Morocco and the Polisario Front discuss the clashes in Guerguerat on CNN

During yesterday’s British program International Connect the World on CNN, Rebecca Anderson interviewed the various permanent representatives of the United Nations both from Morocco, Omar hilale, like the Polisario Front, Sidi Omar.

On Friday, November 6, coinciding with the 45th anniversary of the Green March, Sahrawi protesters blocked the passage between Morocco and Mauritania in the demilitarized zone of Guerguerat, considered part of the liberated territory of Western Sahara.

These types of demonstrations are repeated annually throughout these dates to remind the Alawite Kingdom and the international community that the conflict between Morocco and the Polisario Front has not yet been resolved.

The Polisario Front wants to remind that, despite the fact that Morocco administers the calls “Southern provinces”, there are more than 170,000 refugees awaiting a diplomatic solution in the Tindouf refugee camps in Algeria.

This conflict is being monitored by the United Nations Mission for the Referendum in Western Sahara (MINURSO), which since 2010, after Morocco’s refusal to accept any census for voting, has been monitoring respect for human rights within of the provinces controlled by Morocco.

During this year 2020, the demonstrations have gone further. The cut off of the highway prevented the commercial movement of trucks from Morocco to Mauritania and vice versa. Thus, Morocco mobilized its army towards Gueguerat to clear the area of ​​protesters. This has been considered by the Polisario Front as a break from the ceasefire signed in 1991 and, since then, the Sahrawi army has been attacking different Moroccan defense positions.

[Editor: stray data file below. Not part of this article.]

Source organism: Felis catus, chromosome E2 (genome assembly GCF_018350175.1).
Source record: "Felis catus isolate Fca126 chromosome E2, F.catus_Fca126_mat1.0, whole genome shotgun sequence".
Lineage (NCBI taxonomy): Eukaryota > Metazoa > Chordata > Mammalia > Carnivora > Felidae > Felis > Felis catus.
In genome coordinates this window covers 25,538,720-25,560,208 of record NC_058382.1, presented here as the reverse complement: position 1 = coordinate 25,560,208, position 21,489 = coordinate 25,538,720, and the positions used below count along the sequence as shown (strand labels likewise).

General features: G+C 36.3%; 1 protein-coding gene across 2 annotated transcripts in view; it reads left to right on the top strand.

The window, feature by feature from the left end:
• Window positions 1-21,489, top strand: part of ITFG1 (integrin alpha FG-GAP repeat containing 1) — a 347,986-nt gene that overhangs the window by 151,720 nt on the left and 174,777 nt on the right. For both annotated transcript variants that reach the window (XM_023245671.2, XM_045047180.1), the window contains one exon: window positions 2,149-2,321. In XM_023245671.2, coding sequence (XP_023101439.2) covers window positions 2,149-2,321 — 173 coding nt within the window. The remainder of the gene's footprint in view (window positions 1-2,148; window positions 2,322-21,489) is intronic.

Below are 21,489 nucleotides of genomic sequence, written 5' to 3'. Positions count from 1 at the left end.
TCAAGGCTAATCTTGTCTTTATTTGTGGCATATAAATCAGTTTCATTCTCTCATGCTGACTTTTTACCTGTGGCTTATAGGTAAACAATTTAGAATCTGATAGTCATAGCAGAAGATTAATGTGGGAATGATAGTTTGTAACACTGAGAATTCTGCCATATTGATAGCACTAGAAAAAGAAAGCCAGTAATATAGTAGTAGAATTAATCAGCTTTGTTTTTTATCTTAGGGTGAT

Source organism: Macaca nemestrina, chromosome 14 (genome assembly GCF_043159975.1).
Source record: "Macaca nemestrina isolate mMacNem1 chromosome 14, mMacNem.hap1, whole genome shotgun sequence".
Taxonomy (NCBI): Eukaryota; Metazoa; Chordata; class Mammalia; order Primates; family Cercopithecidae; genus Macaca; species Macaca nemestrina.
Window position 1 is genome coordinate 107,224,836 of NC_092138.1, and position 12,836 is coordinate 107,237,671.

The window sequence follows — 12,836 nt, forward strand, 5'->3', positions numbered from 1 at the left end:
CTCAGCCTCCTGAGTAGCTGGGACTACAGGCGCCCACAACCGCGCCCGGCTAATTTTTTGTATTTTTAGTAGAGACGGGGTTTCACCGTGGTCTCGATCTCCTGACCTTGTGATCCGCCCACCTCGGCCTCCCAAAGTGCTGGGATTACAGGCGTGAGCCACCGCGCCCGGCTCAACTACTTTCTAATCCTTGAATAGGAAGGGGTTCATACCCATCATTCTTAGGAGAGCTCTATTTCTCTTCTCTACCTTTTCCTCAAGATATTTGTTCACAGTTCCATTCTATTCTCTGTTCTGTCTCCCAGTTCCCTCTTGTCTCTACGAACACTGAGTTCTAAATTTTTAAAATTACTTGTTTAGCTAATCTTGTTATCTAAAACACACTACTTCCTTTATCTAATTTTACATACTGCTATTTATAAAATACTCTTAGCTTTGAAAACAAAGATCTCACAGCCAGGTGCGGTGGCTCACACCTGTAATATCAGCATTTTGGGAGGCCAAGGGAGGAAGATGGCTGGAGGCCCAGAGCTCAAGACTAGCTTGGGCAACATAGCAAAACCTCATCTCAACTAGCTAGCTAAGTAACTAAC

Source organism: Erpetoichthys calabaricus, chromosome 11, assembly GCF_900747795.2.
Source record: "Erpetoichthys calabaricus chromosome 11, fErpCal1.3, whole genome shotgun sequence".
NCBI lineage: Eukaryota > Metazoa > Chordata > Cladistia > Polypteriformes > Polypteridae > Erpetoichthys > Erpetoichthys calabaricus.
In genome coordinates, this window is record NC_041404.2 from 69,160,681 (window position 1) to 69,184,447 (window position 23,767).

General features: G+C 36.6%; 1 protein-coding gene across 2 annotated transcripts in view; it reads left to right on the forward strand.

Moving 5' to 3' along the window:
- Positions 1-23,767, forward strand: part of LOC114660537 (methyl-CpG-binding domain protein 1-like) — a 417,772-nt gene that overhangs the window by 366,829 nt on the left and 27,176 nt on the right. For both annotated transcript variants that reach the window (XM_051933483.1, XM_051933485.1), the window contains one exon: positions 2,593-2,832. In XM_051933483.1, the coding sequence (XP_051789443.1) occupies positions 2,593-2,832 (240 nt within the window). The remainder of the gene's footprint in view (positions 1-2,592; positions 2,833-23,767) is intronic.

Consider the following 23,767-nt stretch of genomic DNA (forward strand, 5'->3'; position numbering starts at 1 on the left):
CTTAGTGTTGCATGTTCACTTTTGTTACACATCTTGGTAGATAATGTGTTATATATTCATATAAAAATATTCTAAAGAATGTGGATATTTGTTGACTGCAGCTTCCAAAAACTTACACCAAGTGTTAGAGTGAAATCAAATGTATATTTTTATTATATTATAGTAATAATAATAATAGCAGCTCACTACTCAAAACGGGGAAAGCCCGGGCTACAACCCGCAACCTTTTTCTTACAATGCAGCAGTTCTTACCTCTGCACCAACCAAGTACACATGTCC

Three decades of conflict

The requests of the Polisario Front remain the same as 29 years ago: to hold a referendum of self-determination for the Saharawi people. Yesterday, in the CNN interview, the Moroccan representative to the UN, Omar Hilale, stated that “the Western Sahara self-determination referendum has been dead and buried for many years and there is no way to relive death ”.

From New York, Hilale recalled that MINURSO itself has made two calls to the Polisario Front to ask them to stop the confrontations: “from the United Nations they have asked them to stop the offensive, to clear Guerguerat and to maintain the status of ‘demilitarized zone ‘of this area ”.

For now, Morocco is waiting for the Polisario Front to heed the UN, “Morocco has decided not to respond to the Polisario Front fire throughout these ten days of confrontation because it’s time for diplomacy“We are going to wait for the Polisario Front to heed the two calls made by the United Nations”, Hilale explained to the British journalist after confirming that no civilians had been injured.

On the other hand, the representative of the Polisario Front at the United Nations, Sidi Omar, explained in another interview for CNN that “we have been trying for 45 years to pressure Morocco to sit down and negotiate with us. Ending the ceasefire was the only option to call them to sit at the table and revert to the issue of the referendum ”, the Saharawi representative stressed.

Since the ceasefire in 1991, the Saharawi people and the Polisario Front have advocated through diplomatic channels. But since 2008, when the hope of holding a referendum began to fade, the rumors and comments of a return to the armed confrontation have been growing stronger.

“We have been waiting for the referendum for almost 30 years, we have maintained a peaceful position against the Moroccan occupation and we no longer have any other options. We want Morocco to stop occupying our territory and leave us free to develop our country, Western Sahara, ”Omar reiterated.